Doug's images are strongly personal and evocative and resonate with the viewer not only because of his impressionist focus and the specific techniques he uses, but because of the story being told. Doug believes that typically, photographers tell a specific truth and the truth Doug is telling is the raw expression of his own emotional experiences and vulnerabilities.
'Generally, photographers have something they wish to record, and typically it is the truth. But it doesn't have to be the truth. This is the element of photography which resonates for me and which is most closely related to the written word. My photographs necessarily depict a reality, as that is what photography and the camera does. However, it is not the only reality.'
The use of a muse within photography is immensely fascinating to me and a subject I have explored often on FH. There is often a connection between artist and muse, a trust that brings out not only the creative, but also the personal, within the work of many artists. Muses often allow an artist to not only break boundaries, but as well explore parts of themselves they might not otherwise focus on or risk with another model.
'At the time the images of Linc were taken, I was working at the local art museum and planning to attend a photo workshop in Santa Fe with famed photographer Greg Gorman. I wanted to ‘shore-up’ my portfolio so I embarked on a two- to three-month period of intensive work, utilizing the models that had made themselves available to the students of the art museum’s school.'
'Linc had filled out a profile/application that stated that he was a gymnast and ‘that’ caught my eye. The gymnastics training made Linc aware of his every movement and his every muscle! He was able to move with a perfection and physical ‘grace’ that I had never had the pleasure of seeing through my camera’s lens before! He was completely comfortable naked and was completely uninhibited regarding his surroundings. At that time I had been doing some theater pictures and had access to the local Civic’s rehearsal stage and we made most of these wonderful collaborations there, in the space of those three months.'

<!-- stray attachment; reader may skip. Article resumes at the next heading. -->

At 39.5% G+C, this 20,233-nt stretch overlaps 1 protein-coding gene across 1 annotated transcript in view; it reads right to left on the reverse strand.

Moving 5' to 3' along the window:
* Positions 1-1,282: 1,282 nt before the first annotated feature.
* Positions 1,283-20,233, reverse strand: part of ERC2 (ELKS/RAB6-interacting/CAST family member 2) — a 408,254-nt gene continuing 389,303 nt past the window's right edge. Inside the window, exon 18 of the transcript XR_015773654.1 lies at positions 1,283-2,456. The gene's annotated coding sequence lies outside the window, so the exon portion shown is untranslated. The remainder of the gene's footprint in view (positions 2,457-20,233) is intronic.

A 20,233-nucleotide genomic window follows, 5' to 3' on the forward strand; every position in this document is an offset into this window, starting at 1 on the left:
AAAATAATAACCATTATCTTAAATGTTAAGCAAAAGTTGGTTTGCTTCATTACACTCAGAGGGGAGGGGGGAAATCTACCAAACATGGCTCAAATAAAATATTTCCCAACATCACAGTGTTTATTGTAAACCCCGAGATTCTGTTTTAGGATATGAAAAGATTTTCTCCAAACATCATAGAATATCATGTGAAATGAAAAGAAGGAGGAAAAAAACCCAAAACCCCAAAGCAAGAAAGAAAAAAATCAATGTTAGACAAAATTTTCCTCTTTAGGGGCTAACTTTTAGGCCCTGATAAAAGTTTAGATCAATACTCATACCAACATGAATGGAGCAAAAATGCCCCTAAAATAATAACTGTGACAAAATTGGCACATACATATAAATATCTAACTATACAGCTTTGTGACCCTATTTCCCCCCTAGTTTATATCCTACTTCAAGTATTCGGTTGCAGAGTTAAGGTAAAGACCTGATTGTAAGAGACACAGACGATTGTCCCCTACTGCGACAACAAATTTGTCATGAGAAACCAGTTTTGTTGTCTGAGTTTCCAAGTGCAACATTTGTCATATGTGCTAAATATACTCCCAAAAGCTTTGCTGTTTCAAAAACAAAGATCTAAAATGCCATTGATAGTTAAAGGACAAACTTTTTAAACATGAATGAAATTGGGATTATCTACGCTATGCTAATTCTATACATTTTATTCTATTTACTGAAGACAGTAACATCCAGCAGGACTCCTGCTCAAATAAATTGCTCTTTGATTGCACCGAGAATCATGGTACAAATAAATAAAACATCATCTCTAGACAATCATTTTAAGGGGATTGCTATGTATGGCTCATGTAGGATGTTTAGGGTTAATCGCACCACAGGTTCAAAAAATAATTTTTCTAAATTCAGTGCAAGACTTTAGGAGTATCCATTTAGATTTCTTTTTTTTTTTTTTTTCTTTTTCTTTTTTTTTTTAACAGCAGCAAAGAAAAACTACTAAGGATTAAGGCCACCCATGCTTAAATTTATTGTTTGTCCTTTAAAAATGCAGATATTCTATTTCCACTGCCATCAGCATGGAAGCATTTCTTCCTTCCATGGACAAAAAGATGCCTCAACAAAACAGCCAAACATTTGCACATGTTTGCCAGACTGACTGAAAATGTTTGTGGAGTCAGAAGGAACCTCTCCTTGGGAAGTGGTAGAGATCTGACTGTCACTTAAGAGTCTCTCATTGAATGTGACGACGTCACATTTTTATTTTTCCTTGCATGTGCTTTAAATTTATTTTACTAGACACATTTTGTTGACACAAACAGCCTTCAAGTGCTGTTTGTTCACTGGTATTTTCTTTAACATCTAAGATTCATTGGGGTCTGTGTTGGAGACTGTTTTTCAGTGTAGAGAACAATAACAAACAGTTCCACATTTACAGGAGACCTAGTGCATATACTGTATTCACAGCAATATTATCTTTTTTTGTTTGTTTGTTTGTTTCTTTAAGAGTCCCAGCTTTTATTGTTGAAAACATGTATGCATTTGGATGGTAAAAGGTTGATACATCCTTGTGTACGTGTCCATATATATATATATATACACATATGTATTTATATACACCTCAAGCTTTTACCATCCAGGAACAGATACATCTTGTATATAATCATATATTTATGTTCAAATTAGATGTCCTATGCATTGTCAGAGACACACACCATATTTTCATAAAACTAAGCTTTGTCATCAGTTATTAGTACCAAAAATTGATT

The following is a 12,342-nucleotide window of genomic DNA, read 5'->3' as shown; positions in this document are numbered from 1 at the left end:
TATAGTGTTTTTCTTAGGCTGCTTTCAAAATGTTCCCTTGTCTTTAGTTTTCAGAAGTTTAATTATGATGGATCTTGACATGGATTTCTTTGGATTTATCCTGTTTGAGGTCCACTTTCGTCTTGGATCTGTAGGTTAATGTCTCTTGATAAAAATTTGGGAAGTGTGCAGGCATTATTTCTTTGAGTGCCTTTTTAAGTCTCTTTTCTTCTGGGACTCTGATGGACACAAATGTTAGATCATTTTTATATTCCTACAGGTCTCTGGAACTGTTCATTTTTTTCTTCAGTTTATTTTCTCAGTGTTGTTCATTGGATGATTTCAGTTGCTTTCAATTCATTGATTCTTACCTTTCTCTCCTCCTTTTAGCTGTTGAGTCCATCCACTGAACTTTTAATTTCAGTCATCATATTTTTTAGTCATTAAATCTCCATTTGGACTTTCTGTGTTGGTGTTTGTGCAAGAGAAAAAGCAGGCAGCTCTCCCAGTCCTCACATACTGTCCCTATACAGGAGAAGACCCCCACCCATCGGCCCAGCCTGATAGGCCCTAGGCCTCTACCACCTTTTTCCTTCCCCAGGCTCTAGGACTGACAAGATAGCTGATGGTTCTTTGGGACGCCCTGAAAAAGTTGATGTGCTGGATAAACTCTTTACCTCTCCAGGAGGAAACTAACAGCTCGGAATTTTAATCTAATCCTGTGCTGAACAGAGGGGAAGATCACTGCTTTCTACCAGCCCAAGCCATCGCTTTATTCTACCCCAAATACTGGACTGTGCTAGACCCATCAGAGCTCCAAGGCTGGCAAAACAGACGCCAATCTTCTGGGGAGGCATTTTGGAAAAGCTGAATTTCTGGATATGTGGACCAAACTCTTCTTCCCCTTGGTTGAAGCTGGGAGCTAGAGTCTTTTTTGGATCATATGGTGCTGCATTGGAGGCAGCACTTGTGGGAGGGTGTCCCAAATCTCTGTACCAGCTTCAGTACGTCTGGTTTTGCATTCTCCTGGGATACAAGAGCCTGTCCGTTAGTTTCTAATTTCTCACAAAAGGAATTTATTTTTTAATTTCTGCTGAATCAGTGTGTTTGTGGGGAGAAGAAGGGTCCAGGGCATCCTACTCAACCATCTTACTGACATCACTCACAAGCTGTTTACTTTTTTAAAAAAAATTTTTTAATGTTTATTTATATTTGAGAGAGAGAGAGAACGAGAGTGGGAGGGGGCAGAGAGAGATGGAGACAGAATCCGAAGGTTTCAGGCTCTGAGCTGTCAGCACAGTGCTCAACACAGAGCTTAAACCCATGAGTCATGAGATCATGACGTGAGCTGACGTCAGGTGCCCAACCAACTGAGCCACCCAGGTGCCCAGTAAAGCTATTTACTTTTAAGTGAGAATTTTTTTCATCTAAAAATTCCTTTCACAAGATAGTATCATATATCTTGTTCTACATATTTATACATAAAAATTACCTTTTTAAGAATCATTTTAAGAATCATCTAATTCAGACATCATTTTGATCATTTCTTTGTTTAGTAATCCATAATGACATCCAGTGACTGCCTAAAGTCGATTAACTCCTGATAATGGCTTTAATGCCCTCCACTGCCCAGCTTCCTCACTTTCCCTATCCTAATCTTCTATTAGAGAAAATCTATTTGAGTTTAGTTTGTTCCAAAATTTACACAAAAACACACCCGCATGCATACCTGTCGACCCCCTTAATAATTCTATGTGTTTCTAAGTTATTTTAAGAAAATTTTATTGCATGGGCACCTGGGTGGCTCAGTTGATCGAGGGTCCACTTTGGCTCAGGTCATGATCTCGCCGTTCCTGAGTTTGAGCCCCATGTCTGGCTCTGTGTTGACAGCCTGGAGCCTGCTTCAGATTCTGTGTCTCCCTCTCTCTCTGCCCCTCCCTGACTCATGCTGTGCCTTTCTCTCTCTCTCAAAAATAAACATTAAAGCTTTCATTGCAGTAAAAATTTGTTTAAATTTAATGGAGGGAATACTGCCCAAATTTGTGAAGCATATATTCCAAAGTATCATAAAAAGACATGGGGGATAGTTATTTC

World Of Men is a concept for an exhibit yet to be seen. In it, Doug describes the images for the show as self portraits. Although they are not actually Doug, but models, the images are an idealized version of the artist, a way of understanding and defining his own maleness. A preference for solitude and the ongoing struggle on what the world expects of a man vs the hopes and dreams the man has for himself. Although the show has yet to take place, the themes are powerfully clear in almost all of Doug's work.
It was interesting for me to see how many of the men in Doug's images are captured with their face, head and eyes faced downwards and their eyes sometimes closed. Although this pose might for some indicate reservation, or even shame., in Doug's images I experience strong and powerful men. Their power however is quiet, respectful, not stemming from any physical competency, domination or endowment, but instead from a strong sense of self. Masculine simply because of who they are, not who they have to prove to be.
'Pete O was a model for a student of my studio-lighting course. This photographer had made a (terrible) picture of him as a “prop’ for a female that he had been shooting and working with. I saw the pictures and said, “I must photograph this guy, he’s fantastic!” The photographer put me in touch with him; we got together and made the first image…the one of Pete in bed. So, we shot maybe three or four times, I loved everything that we got, but nothing really went ‘stellar’ sort of speak.'
'After maybe a year or two went by, I got a phone call from Pete asking me if we could get back together and shoot some more stuff? And there was a bit of a surprise, Pete had decided that he (finally) wanted to be photographed naked and what more; he wanted to apply to PLAYGIRL magazine to be a centerfold. “Sure,” I said, with a big ole smile! For some reason it was just the goal that we needed to really make the best of all of our work together! He was very open and willing to allow me to make pretty intimate shots and open to working in a dark and dirty warehouse basement. Sadly, after all of our hard work, PLAYGIRL only ran one small image of him. I know he was devastated…and me, too…we sent them a ton of images and I thought he had a really great shot at it!'
Doug Neal on ModelMayhem
Doug Neal Official Site